SD Leaders Praise SCOTUS Decision To Block Citizenship Question On Census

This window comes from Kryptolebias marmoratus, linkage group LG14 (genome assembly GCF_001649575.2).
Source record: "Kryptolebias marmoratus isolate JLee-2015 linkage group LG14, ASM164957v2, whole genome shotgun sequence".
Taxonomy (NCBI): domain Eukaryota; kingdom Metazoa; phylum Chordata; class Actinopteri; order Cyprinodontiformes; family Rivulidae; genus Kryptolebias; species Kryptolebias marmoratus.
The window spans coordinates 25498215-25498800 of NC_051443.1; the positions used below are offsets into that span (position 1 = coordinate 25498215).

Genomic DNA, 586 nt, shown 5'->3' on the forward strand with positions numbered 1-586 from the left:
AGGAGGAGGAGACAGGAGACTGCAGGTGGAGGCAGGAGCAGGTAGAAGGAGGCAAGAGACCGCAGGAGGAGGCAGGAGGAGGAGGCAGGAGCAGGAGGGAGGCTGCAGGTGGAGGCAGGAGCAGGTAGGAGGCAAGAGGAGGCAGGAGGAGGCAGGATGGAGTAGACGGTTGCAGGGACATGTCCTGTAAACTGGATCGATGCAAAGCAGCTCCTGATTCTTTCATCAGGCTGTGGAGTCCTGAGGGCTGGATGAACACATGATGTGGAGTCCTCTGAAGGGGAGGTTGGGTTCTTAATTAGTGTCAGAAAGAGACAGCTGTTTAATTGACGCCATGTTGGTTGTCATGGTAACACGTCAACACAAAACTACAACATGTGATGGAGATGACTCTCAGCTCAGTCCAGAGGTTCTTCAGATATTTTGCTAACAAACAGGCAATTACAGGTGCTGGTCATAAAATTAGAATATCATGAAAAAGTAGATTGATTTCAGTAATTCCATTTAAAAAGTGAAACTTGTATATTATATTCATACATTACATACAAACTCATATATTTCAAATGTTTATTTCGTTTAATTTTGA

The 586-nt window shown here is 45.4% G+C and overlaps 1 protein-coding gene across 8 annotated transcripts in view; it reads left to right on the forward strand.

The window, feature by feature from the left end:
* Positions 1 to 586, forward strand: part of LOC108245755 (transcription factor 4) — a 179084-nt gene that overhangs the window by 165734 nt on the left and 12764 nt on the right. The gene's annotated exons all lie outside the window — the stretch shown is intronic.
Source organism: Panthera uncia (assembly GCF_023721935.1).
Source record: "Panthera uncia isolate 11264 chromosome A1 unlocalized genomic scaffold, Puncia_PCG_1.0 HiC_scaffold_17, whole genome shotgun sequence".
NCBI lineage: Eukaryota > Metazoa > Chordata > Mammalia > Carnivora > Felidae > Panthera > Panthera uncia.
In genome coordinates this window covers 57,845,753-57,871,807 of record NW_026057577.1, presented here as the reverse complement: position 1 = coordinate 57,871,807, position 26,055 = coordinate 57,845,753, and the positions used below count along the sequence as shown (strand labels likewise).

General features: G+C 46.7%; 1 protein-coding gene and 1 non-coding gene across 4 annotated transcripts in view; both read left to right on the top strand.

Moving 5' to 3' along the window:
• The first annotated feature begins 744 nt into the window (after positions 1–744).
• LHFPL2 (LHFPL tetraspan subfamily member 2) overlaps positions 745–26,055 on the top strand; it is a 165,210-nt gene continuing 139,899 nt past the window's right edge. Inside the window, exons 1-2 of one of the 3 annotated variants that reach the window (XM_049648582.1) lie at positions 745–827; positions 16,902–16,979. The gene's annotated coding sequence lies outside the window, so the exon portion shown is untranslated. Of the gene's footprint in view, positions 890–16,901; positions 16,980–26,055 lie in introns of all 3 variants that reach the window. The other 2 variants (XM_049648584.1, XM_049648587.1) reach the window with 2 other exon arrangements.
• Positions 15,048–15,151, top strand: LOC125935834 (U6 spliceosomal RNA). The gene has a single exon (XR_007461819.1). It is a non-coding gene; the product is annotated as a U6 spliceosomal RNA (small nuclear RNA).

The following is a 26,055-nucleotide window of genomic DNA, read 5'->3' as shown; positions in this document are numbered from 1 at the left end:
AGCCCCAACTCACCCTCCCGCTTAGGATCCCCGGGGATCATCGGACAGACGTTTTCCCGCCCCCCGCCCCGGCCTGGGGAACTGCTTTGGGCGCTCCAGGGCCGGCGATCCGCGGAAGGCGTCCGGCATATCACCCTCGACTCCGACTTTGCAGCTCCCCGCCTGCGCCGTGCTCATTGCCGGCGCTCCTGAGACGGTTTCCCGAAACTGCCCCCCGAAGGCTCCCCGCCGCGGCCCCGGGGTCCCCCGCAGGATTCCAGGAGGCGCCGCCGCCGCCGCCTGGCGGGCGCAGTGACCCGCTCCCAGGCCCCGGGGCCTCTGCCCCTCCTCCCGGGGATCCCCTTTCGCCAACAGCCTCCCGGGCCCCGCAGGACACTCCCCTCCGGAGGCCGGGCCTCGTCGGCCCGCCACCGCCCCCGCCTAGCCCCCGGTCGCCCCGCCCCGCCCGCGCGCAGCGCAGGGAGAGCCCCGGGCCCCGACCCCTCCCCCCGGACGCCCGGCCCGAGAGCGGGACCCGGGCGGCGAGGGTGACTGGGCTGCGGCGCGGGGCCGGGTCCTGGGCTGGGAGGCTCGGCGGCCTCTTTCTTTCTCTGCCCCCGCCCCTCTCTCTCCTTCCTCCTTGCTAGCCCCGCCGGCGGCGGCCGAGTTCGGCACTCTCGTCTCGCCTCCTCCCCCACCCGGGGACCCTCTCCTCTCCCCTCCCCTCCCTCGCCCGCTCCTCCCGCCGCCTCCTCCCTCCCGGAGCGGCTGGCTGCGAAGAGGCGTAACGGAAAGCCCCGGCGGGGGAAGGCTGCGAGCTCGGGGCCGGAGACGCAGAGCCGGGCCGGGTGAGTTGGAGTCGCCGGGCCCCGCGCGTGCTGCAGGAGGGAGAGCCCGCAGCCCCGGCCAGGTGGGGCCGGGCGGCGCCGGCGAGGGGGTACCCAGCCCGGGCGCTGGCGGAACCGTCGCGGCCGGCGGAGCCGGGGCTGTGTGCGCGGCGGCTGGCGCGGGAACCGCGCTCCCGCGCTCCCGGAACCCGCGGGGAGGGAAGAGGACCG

Speaker 1: 00:00 San Diego leaders and immigrant rights groups are praising the Supreme Court's decision to keep the citizenship question off the 2020 census for the time being. And the court said the Trump administration's justification for the question was contrived, leaving open the possibility of adding the question in the future. But California Governor Gavin Newson believes the damage may have already been done. Speaker 2: 00:22 This has been delayed, but the Trump administration has not been denied. Uh, the fear and the anxiety that he has caused and induced a and that is still very present in our society today. Speaker 1: 00:35 So how will this impact how the immigrant community responds to the census? Joining me is Christopher Wilson, associate director of alliance San Diego and part of the count me 2020 coalition. Chris, welcome. It's great to be here. Thank you for having me. You know, I would like to play a little bit more of what the governor said in reaction to last week, Supreme Court decision. Here it is Speaker 2: 00:56 regardless of the decision today, the damage of bringing this issue up and being part of our national discourse over the course of the last year has been done just a few days ago, we were warning about ice rates and we encouraged, uh, members of our community to, you know, not answer the door unless there is a warrant. We wanted folks to know their rights the same time. Now we're letting everybody know it's critical that they answer the questionnaire and the survey. So we have work to do. Speaker 1: 01:33 Do you agree with Governor Newsome? Speaker 3: 01:35 I do find myself agreeing with governor some. It's something that we've talked about in our community meetings. Um, and I also sit on the complete count committee for the state of California advising a governor on efforts that California can undertake to get the most complete count. And it's something we've talked about in those meetings as well. What if the intent was never to really put the question on the census? What if the intent was just to scare people enough to create the two to 5% undercount that would help, you know, the administration in his efforts to dilute undercounted or marginalized communities. And so we have to make sure that we as community members, as a nonprofit organizations who are trusted messengers that were out there telling people that we have to be counted in order to preserve our, our representation. And we have to be counted in order to preserve the federal resources that we deserve as taxpayers, as members of the United States. And that we will stand together with everyone to ensure that the laws are upheld that protect people. Speaker 1: 02:38 And what kind of reaction have you heard from the immigrant community? Speaker 3: 02:42 You know, I think the census question created a lot of fear. We've heard people say things like, I'm not filling it out. We've heard people say things like, I'm going to count my brother's children as mine. We've heard people saying things, everyone in my house is not going to be listed. And it's not just the immigrant community. I've heard from African Americans that they don't want the government in their business and so they're not going to fill it out. It's not the first time people have had fear about the census. I think California experienced a large under town in the 1990 census, which they said led to more than $2,000 a day per person under counted being lost in federal resources. You know, so we, we have a lot of work to do to ensure that people understand that they are required to fill out the census number one. And people should know that the census data is protected by law and that because of those laws, no individual data is ever released to any government agency and that that is a protection we can take all the way to the supreme court. Speaker 1: 03:38 Yeah, I mean, so what is being done to make sure every San Diego is counted Speaker 3: 03:42 first I want to apply governor Newsome for his effort to ensure a complete count. He has pledged more than $150 million of California's budget to the effort to ensure everyone in California is counted. And that is a large number. That's the largest amount of money being spent by all the other states combined. Speaker 1: 04:02 And then there's also this extra added layer of partnerships right here in San Diego, correct? Speaker 3: 04:07 Yes. So the company 2020 coalition is a coalition of more than 100 community organizations across San Diego and imperial counties dedicated to getting the word out about the census, doing education on the purpose and in how to fill out the census and ensuring that the heart to cow communities get the information and the awareness they need to participate fully. We will be door knocking, we will be phoning, we will also be sending up kiosks. So this will be the first census conducted online, which is also a concern for people. You know, we hear about data hacks each and every day and so we'll be setting up secure kiosks so if people don't want to use their computers at home or their phones, they can come to a public location, use a kiosk there to complete the census. There'll be an attendant who can help them answer questions and provide any assistance necessary at those kiosks as well. Speaker 1: 04:57 The Public Policy Institute of California estimates as many as 1.6 million people could potentially be under counted in California. Can you talk about which census tracks in San Diego have been historically hard to count and what makes them hard to count in the first place? Speaker 3: 05:13 Almost every city within the county has at least one census track that is defined as a hard to count census track in San Diego. I think the number is 7.23% of the population is defined as hard to count. I don't think we can just focus on those single census tracks that might fall, that might be the most hard to count. We need to focus on getting the word out to everyone. Um, and that's going to require a huge community effort. And that's why we have more than a hundred community organizations in account me 2020 coalition. Speaker 1: 05:44 Uh, but still, how do you manage to convince immigrants who might be nervous and have been living with fear of deportation to give up their personal information? Speaker 3: 05:53 Well, that, that's a hard thing to do. Being a person who works with the immigrant community everyday be in an organization who has stood on the front line to protect our immigrant community members. I don't know that there's any one thing we can say to convince them, but what we have been saying is not filling out the census continues to make people invisible. And we know the dangers that happen when people can't be, can't fully realize the life that they came here to seek. Also a message around safety and numbers. If we all participate, if the numbers are so great coming from San Diego County, that makes it hard to filter through the data to get down to those vulnerable people who might find themselves in harm's way by filling out the census and we're kind of an impact would and under count have in San Diego. I don't think anyone has actually studied the financial impact, but I, I know that, um, through the work I do on a complete count committee, we've looked at in Los Angeles, and it's estimated that Los Angeles lost billions of dollars from the 2010 centers from the undercounted they experienced, and we estimate that a serious undercounted San Diego could cost us a congressional seat, which would be devastating to our congressional delegation. Speaker 3: 07:08 California on the whole could lose two congressional seats with an undercount. It would be a financial impact, but also be a representation impact, which could have far reaching impacts outside of finances. One less congressional representative might be the vote necessary to maintain those programs. I have been speaking with Christopher Wilson, associate director of alliance San Diego, and part of the county me 2020 coalition. Christopher, thank you very much. Thank you for having me.